Five Questions With: Dr. Carla Moreira

Dr. Carla Moreira, a native of Cape Verde, spent much of her life growing up in Rhode Island. She is a graduate of the Warren Alpert Medical School of Brown University. She is currently a vascular surgeon with University Surgical Associates with affiliations at Rhode Island Hospital, The Miriam Hospital and the Providence VA Medical Center.

Moreira is affiliated with multiple hospitals in the area, including The Miriam Hospital and Rhode Island Hospital. She also speaks multiple languages, including Spanish, Portuguese and Creole.

PBN: Why did you return home to work with vascular patients in Rhode Island?

MOREIRA: One of the main reasons I came back to Rhode Island is to serve my community. Immigrating to Rhode Island from Cape Verde as a young girl, I was blessed to be part of strong and diverse communities here. That sense of community and service was further instilled in me during my medical training at Brown University.

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When I went away to Chicago and Boston for residency and fellowship training, I always knew that I would eventually come back home to Rhode Island. Another reason I was drawn back to the area is the opportunity to teach. All University Surgical Associates surgeons are on the faculty of the Warren Alpert Medical School of Brown University. I enjoy teaching the next generation of surgeons.

PBN: Why should women know about paying attention to signs of vascular damage?

MOREIRA: Cardiovascular disease continues to be the No. 1 killer of women in the U.S. When compared to men, female patients tend to be diagnosed later when the disease is more advanced. They tend to present with more nontraditional risk factors, derive less benefit from treatment and ultimately have worse outcomes.

We are finally recognizing and focusing research on identifying and closing this benefits gap, but until then I try to stress the importance of early screening and referral to a vascular specialist for any female patient with known risk factors for cardiovascular disease such as history of smoking, diabetes mellitus and high cholesterol.

PBN: You speak several languages, how does this help you in caring for your patients?

MOREIRA: I speak Portuguese, Cape Verdean Creole and Spanish. This has been a tremendous benefit to me in being able to provide the best care to my patients. When I see patients in my office or in the hospital, and they are sick or needing to undergo major surgery, being able to communicate with them in their native language immediately breaks down so many barriers. It puts everyone at ease and allows me to begin to build the trust needed for a successful relationship with my patient and their family. It also adds to the sense of community that I think is unique to practicing in Rhode Island.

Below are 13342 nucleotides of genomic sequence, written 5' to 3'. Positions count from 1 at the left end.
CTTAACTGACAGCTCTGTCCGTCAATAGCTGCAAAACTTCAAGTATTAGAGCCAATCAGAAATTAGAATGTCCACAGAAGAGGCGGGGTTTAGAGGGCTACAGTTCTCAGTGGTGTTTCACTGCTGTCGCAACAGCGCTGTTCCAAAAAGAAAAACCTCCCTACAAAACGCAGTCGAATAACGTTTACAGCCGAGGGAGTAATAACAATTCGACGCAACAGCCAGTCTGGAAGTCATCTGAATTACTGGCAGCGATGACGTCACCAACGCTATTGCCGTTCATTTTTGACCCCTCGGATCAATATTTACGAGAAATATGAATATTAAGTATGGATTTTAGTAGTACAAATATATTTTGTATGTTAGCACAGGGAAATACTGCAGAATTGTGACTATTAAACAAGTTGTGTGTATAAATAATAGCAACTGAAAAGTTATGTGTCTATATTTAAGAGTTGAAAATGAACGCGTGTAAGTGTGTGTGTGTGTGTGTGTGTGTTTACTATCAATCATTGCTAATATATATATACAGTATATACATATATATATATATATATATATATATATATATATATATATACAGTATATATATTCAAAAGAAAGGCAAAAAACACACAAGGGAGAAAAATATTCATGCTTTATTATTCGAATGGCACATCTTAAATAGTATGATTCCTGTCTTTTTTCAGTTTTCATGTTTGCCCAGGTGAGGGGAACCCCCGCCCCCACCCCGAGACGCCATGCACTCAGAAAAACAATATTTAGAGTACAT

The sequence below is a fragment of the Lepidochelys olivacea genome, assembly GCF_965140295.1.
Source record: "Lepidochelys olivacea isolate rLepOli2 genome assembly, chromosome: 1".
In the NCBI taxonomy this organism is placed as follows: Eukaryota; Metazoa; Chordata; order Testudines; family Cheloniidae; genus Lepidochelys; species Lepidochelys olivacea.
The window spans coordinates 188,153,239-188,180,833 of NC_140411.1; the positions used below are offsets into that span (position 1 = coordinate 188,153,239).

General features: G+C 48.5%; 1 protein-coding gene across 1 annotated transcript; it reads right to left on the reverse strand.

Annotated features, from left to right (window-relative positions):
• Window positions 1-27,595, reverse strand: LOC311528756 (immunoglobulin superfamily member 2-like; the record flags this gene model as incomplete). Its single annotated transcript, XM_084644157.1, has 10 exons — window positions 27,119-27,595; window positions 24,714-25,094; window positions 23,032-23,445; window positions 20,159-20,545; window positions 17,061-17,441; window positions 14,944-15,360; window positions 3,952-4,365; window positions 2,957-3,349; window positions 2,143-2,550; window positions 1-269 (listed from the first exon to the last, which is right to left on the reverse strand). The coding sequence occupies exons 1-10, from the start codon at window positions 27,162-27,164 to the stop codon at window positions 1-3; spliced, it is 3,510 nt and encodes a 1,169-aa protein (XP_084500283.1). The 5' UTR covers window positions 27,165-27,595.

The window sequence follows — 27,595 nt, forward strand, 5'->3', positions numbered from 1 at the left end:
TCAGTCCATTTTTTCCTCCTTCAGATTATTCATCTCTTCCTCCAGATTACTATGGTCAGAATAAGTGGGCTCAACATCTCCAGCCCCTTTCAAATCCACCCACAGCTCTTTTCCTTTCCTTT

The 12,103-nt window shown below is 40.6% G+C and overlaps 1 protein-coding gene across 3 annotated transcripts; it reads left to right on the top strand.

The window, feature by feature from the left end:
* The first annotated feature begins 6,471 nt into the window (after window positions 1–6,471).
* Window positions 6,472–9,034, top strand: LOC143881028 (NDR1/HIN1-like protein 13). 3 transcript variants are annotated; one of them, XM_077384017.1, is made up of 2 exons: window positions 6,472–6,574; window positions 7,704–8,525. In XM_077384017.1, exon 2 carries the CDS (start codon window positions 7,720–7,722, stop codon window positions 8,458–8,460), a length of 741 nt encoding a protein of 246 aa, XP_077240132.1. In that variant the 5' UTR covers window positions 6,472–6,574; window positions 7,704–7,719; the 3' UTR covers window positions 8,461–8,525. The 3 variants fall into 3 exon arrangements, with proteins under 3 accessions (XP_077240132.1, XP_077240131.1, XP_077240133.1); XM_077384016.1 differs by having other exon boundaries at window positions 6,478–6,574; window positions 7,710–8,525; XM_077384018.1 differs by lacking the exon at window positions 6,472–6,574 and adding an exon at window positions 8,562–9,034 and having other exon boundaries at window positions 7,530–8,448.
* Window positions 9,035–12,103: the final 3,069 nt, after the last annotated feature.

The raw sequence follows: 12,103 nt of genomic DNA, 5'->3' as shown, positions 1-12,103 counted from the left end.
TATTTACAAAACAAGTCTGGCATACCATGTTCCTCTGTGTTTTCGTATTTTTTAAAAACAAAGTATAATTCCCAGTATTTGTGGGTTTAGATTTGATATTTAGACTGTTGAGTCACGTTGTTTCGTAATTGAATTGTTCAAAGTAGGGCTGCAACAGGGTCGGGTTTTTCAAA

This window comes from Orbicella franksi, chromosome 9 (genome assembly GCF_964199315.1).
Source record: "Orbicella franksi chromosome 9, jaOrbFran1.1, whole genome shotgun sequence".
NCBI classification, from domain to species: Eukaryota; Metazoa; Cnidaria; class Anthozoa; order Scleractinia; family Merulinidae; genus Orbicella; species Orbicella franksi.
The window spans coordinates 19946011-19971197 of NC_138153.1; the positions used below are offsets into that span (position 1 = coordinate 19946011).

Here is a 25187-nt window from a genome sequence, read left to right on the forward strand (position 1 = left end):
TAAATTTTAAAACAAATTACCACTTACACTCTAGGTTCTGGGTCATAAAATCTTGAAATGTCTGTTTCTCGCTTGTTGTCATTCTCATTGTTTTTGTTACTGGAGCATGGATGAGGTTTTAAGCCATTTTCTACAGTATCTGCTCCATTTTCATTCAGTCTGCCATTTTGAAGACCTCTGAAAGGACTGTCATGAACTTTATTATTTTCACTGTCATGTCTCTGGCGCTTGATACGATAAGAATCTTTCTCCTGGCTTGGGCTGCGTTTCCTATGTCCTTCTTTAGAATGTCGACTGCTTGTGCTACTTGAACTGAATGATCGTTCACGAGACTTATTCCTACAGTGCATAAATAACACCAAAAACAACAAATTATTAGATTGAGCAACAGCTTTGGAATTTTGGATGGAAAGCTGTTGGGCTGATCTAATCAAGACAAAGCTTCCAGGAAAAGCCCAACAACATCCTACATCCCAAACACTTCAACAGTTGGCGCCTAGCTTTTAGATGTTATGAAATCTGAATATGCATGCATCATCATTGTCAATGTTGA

PBN:  You have a vascular lab within your offices, how does this help in treating your patients?

MOREIRA: One of my favorite parts of practicing at University Surgical Associates is having a full accredited vascular lab in the office. This is a tremendous asset to me as the physician but especially to the patient. A patient can come in for their initial consultation, get the necessary vascular lab studies, discuss the results and get a treatment plan in a single visit.

Having the vascular lab in the office also allows us to offer our patient a variety of office-based procedures without the hassle of going to a large hospital setting.

PBN: What advances have been made in treating your patients for vascular disease that you are able to utilize?

MOREIRA: Vascular surgery as a surgical subspecialty is a perfect combination of traditional open surgical techniques and technologically advanced minimal invasive endovascular procedures. This has placed vascular surgery at the forefront of medicine. Certainly, advances in endovascular techniques have revolutionized the way we treat aneurysmal disease, peripheral arterial disease and carotid disease, to name a few.

Over the past two to three decades there has been an explosion in research and new techniques championed by vascular surgeons. This has increased public awareness of vascular disease, improved medical management and risk factor modifications while creating lifesaving early screening protocols.

I’m most excited by the fact that I can provide a patient with all the available options to treat their vascular disease (medical management, open surgery and minimally invasive endovascular procedure), and together we make the decision on what the best option is.

Rob Borkowski is a PBN staff writer. Email him at

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